America needs a military force which can deter any who may endanger Americans. And when an enemy will not be deterred, we must have a military which will quickly defeat them. Some believe diplomacy should play a greater role, but I would argue military preparedness also augments our diplomatic efforts, making conflict less likely. Continue reading
To project power and protect America the U.S. military requires a robust American sealift capability. Transporting materials and weaponry over across the high seas is a key component of America’s ability to protect its interests around the globe yet it is often overlooked, misunderstood and underappreciated.
History teaches this lesson unmistakably. In 1812, when the greatest army the world had seen up to that time launched an invasion of Russian. Napoleon had an army of almost 700,000 men. At first his troops routed the opposition wherever they engaged but, as he led his forces deeper and deeper into Russia, supplies ran short and his men began to starve.
As winter came, his men began to freeze, not from fear but from hypothermia. Napoleon was forced to beat a hasty retreat back to France, leaving 380,000 dead, 100,000 captured, and many so sick that they could no longer fight. His once great army had only 27,000 soldiers capable of fighting. Continue reading
About 40 years ago, Ronald Reagan and U.S. Senator Malcolm Wallop shared breakfast at U.S. Senator Paul Laxalt’s ranch. Virtually no one knew that this meeting took place or understood how important it would be to America’s security. As friends shared breakfast, Wallop explained the need for a robust missile defense — including developing a space-based defensive system. Once elected to office, President Reagan made it a national goal to develop effective high-tech defenses against missile attacks. That policy objective was an important factor in the U.S. winning the Cold War. Simply stated, even before missile defense was able to shoot down a missile, it was helping America defeat the Soviets.
During most of the last decade, missile defense was de-emphasized. It was a self-evidently foolish policy decision even though some offered misguided defenses of it. But now, given recent news from North Korea, few could argue that the Obama Administration’s disdain for missile defense has served America’s interests. Kim Jong Un has pushed North Korea’s nuclear program to develop nuclear intercontinental ballistic missiles that can reach our West Coast. Pyongyang intends to threaten not just the West Coast, but all of America. Iran is headed in the same dangerous direction as North Korea. Continue reading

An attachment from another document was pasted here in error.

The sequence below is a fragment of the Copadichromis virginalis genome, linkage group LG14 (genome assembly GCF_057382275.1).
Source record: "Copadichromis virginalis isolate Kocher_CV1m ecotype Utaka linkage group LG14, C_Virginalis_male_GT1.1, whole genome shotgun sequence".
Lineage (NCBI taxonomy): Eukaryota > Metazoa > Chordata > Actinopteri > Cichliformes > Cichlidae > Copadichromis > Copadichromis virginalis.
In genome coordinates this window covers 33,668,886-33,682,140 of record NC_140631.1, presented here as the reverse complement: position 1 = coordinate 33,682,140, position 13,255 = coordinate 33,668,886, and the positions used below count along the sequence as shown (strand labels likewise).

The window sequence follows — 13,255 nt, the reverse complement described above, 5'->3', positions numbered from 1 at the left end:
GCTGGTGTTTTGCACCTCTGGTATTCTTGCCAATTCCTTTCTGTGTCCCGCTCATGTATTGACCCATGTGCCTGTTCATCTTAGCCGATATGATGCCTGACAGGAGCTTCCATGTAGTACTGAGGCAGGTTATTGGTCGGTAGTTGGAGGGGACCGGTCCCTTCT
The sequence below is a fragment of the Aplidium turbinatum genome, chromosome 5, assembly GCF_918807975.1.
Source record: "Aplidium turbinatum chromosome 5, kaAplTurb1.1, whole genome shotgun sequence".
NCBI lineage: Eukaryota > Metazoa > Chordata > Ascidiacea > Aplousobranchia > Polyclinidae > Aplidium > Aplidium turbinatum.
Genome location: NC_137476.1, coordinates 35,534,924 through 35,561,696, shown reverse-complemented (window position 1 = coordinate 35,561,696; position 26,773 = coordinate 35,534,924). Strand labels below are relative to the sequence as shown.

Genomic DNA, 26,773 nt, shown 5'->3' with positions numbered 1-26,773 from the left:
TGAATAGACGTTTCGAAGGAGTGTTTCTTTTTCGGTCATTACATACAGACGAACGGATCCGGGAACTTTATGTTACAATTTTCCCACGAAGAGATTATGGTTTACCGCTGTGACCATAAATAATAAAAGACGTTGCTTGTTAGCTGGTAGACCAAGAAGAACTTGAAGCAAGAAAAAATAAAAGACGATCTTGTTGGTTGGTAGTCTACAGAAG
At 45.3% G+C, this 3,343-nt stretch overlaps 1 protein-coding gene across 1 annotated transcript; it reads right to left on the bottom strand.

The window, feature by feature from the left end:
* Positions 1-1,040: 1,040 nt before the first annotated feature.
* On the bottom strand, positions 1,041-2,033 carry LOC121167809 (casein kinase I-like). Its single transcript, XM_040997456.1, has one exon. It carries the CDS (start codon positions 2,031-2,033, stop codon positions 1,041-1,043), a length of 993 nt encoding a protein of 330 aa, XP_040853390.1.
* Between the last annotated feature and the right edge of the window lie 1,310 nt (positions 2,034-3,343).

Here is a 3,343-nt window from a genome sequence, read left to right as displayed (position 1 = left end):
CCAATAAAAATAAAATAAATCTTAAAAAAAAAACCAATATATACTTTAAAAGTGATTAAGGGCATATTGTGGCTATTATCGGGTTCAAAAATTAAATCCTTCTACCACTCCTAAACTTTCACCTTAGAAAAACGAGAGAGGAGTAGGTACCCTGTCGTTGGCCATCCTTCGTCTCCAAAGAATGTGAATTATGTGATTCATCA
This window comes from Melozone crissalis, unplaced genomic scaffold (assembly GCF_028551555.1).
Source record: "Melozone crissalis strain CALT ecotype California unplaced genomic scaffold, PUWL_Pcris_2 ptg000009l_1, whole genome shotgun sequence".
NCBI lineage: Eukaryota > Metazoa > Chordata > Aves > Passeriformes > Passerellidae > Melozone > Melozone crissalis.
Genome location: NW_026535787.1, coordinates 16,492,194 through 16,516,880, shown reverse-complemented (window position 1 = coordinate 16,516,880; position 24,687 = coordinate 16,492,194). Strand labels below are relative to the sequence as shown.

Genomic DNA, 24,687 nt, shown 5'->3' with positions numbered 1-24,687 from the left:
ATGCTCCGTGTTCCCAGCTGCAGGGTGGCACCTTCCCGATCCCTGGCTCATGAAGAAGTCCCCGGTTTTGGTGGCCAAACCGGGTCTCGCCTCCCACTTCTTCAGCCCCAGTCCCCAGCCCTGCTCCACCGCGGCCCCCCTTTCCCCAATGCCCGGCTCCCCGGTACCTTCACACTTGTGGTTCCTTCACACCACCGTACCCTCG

As nuclear threats grow, the U.S. needs more advanced protection.
Liberal opposition to missile defense has persisted since the 1980s, but the politics may be changing with technological progress and the rising threat from North Korean dictator Kim Jong Un’s nuclear weapons. Congress has an opportunity this summer to notch a rare bipartisan deal that enhances U.S. security.
Kim has already overseen more nuclear and missile tests than his father and grandfather combined, and the Defense Intelligence Agency warns that “if left on its current trajectory” Pyongyang will develop a capacity to hit Japan, Alaska, Hawaii or even the U.S. West Coast. The Trump Administration is pleading with China to stop the North, but Chinese leaders never seem to act and they’re even trying to block regional missile defenses in South Korea.
Meanwhile, the U.S. last month successfully tracked and shot down a mock intercontinental ballistic missile, akin to a bullet hitting a bullet. The Ground-based Midcourse Defense (GMD)—first fielded in 2004 but untested since 2014—has a success rate of nine in 17 intercept trials. But even the failures show the GMD is increasingly effective. Continue reading
After a decade and a half of actively fighting terrorism around the globe while simultaneously imposing tighter and tighter budget squeezes, our military faces clear and unmistakable shortages in critical systems like ready-to-deploy fighter jets. These gaps grow larger and larger with each passing year and in the near future become alarming. As our fleets age, more and more, air craft carrier groups and squadrons are running short of planes. Media reports of cannibalized aircraft in museums to keep military aircraft in the air are not comforting. We cannot continually choke our military and hope to defend ourselves against ever increasing threats.
The Trump Administration has correctly identified the need to rebuild and strengthen our defenses. And they have shown an interest in getting the job done “on time and under budget.” That too is an important focus. The good news is it that we can rebuild our military and give our war fighters the best tools and systems on the planet and “come in on time and under budget.”
Here is one way we can do both — reinforce our military and be mindful of the taxpayer’s wallet. While we need a next generation stealth fighter with capabilities like the F-35, an effective air defense needs a wide variety of tools with varying capabilities and not all of them must cost nearly $132 billion each. We may see all fighter jets as being just like the other ones — super fast, super maneuverable jets that shoot and bomb things. But the truth is there are different missions and different missions and roles for different planes and they are not all the same. Continue reading